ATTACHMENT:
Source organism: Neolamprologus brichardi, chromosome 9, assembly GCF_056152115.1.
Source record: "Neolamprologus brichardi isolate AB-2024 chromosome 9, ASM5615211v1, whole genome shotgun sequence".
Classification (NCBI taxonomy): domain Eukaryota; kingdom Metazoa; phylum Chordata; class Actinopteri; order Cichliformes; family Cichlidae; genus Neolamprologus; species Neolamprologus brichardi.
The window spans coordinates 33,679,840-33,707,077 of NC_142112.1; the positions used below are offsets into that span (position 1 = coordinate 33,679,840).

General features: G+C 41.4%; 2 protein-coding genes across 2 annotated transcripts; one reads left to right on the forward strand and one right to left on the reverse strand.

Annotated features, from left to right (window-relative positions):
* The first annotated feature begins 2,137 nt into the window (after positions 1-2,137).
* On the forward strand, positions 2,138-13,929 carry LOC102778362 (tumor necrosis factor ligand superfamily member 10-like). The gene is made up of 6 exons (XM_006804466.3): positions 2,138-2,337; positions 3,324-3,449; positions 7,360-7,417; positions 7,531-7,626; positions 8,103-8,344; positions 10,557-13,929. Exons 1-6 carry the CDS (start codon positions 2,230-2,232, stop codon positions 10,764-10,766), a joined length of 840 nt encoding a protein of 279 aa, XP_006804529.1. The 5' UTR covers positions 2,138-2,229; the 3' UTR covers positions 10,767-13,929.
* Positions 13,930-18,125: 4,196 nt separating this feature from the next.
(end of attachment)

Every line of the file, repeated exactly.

Source organism: Neolamprologus brichardi, chromosome 9, assembly GCF_056152115.1.
Source record: "Neolamprologus brichardi isolate AB-2024 chromosome 9, ASM5615211v1, whole genome shotgun sequence".
Classification (NCBI taxonomy): domain Eukaryota; kingdom Metazoa; phylum Chordata; class Actinopteri; order Cichliformes; family Cichlidae; genus Neolamprologus; species Neolamprologus brichardi.
The window spans coordinates 33,679,840-33,707,077 of NC_142112.1; the positions used below are offsets into that span (position 1 = coordinate 33,679,840).

General features: G+C 41.4%; 2 protein-coding genes across 2 annotated transcripts; one reads left to right on the forward strand and one right to left on the reverse strand.

Annotated features, from left to right (window-relative positions):
* The first annotated feature begins 2,137 nt into the window (after positions 1-2,137).
* On the forward strand, positions 2,138-13,929 carry LOC102778362 (tumor necrosis factor ligand superfamily member 10-like). The gene is made up of 6 exons (XM_006804466.3): positions 2,138-2,337; positions 3,324-3,449; positions 7,360-7,417; positions 7,531-7,626; positions 8,103-8,344; positions 10,557-13,929. Exons 1-6 carry the CDS (start codon positions 2,230-2,232, stop codon positions 10,764-10,766), a joined length of 840 nt encoding a protein of 279 aa, XP_006804529.1. The 5' UTR covers positions 2,138-2,229; the 3' UTR covers positions 10,767-13,929.
* Positions 13,930-18,125: 4,196 nt separating this feature from the next.